The world reaches the point of no return, catastrophes will follow: UN releases alarming report
The world is approaching six tipping points, the crossing of which could have catastrophic consequences for both people and the planet. They include an increase in space debris, groundwater depletion, melting mountain glaciers, and more.
Tipping points are conditional thresholds in natural and social systems that are reached when the system can no longer provide the expected function. Scientists warn that crossing such "points" will actually mean crossing the point of no return when humanity will no longer be able to return the Earth's systems to a sustainable form.
The first point is the extinction of species, which is accelerated by human activity and is now occurring more than 10 times faster than the natural rate. The rapid extinction of individual species can lead to even greater extinctions and, ultimately, to the collapse of ecosystems.
Problems also exist with underground reservoirs used for drinking and agriculture. If these groundwater reservoirs are depleted faster than they are naturally replenished, it will not only cause water shortages but also affect humanity's ability to produce food.
Mountain glacier meltwater is another vital source of water. But it is already known that glaciers around the world have passed the so-called "peak water". This is a situation when, as in the case of groundwater, mountain glaciers provide the maximum amount of runoff but lose their own reserves.
There is also a space problem. About 75% of all tracked objects in Earth's orbit are debris. If there is too much of it in orbit, it will lead to collisions that could destroy existing satellites that provide telecommunications networks and more.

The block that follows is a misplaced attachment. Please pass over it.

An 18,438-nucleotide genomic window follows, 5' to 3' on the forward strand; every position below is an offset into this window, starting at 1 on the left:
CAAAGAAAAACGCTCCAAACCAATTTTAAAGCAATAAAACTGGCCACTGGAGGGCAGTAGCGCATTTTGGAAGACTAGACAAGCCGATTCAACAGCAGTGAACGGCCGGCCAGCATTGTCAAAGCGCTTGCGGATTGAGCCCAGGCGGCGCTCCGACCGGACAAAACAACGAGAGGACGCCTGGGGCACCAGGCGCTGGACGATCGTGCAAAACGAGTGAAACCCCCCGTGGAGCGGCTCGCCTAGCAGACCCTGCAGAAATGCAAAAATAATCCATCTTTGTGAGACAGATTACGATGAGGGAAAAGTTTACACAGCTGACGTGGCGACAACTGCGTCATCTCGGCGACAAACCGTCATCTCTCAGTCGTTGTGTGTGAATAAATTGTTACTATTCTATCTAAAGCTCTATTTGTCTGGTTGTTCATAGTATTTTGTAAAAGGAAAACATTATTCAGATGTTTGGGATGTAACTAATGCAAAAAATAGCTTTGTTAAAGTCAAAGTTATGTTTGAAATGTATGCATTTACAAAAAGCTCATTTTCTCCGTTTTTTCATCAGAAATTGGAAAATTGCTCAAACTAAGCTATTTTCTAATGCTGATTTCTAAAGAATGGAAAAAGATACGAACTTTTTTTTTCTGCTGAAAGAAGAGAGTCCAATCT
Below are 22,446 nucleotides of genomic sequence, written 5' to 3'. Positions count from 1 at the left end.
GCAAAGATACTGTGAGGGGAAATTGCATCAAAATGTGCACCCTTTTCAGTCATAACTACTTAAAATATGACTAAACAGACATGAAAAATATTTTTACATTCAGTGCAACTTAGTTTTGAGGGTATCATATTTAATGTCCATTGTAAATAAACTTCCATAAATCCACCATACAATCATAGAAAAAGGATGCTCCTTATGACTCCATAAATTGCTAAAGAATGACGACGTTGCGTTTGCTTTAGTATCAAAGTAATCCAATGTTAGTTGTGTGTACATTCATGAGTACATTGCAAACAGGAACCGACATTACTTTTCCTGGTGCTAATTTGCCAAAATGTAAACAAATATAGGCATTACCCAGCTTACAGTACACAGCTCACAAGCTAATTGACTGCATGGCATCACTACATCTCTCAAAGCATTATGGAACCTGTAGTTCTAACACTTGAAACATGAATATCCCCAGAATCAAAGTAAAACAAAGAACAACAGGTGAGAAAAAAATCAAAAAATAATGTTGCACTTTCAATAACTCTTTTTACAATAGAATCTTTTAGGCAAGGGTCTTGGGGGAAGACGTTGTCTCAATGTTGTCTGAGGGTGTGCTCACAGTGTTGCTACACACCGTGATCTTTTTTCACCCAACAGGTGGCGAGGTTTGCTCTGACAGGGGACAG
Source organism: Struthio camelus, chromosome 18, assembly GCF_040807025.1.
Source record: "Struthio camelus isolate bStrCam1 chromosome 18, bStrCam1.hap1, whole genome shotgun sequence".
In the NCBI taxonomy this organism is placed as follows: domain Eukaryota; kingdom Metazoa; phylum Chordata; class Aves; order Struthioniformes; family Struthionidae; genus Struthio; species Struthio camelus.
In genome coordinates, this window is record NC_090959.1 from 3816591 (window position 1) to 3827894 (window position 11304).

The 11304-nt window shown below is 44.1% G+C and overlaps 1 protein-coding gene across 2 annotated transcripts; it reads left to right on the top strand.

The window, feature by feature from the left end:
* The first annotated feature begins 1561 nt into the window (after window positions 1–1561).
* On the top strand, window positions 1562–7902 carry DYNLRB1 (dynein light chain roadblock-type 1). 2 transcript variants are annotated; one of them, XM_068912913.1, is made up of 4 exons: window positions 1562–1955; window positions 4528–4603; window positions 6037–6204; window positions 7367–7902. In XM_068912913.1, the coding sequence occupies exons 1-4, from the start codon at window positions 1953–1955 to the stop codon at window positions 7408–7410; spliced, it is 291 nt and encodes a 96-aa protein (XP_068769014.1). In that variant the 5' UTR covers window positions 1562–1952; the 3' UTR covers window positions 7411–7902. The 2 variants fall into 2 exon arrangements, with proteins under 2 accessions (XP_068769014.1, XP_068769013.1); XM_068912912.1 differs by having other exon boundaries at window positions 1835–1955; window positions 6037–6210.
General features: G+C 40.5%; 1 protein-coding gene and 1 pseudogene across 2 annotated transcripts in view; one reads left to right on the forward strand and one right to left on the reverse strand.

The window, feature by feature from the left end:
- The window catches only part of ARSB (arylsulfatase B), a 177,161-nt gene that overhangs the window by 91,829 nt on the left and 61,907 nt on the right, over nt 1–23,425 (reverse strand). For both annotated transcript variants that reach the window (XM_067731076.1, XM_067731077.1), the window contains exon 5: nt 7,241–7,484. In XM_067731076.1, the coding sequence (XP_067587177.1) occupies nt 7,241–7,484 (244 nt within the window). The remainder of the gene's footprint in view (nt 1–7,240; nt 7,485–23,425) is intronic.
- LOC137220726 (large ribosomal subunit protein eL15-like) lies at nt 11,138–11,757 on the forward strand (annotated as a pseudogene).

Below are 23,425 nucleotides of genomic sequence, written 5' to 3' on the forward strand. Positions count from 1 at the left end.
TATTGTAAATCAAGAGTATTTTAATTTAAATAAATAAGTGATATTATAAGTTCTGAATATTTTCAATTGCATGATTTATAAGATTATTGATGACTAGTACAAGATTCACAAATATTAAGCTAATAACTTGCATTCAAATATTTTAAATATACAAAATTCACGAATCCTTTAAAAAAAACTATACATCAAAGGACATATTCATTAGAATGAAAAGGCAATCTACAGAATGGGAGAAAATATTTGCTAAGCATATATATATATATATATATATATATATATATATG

"If we lose these eyes in the sky, we lose the ability to better monitor things like biodiversity or weather," explained Jack O'Connor of the United Nations University, according to New Scientist.
Another point is the insurmountable heat. In recent years, temperature records have been broken across the planet, and heat waves are becoming more commonplace. In the future, scientists warn, humanity may see heat waves so intense that they will pose a deadly danger even to healthy young people.
The final tipping point will come when it becomes too expensive for most people to insure their property against extreme weather events or natural disasters. According to forecasts, by 2030, more than 500,000 homes in Australia will be too expensive to insure due to flood risks.
At the same time, as the authors of the report note, some of these tipping points have already been passed in certain parts of the world. Groundwater has been depleted in some parts of Saudi Arabia, while extreme temperatures close to the limit of human survival are observed in Asia.
To avoid these critical points, humanity must move towards transformation. "We have to start taking into account the risk of rising temperatures in the way we build our cities."
"All these things are caused by human behavior, actions, and values. We can change our thinking. This transformation must take place at the individual level, up to the level of governments," said one of the report's authors, Caitlyn Eberle of the United Nations University in Germany.
As OBOZ.UA previously reported, scientists believe that if the global temperature rises by only 1 degree Celsius, the Earth may be covered by an inhuman heat wave that will cause billions of people to suffer.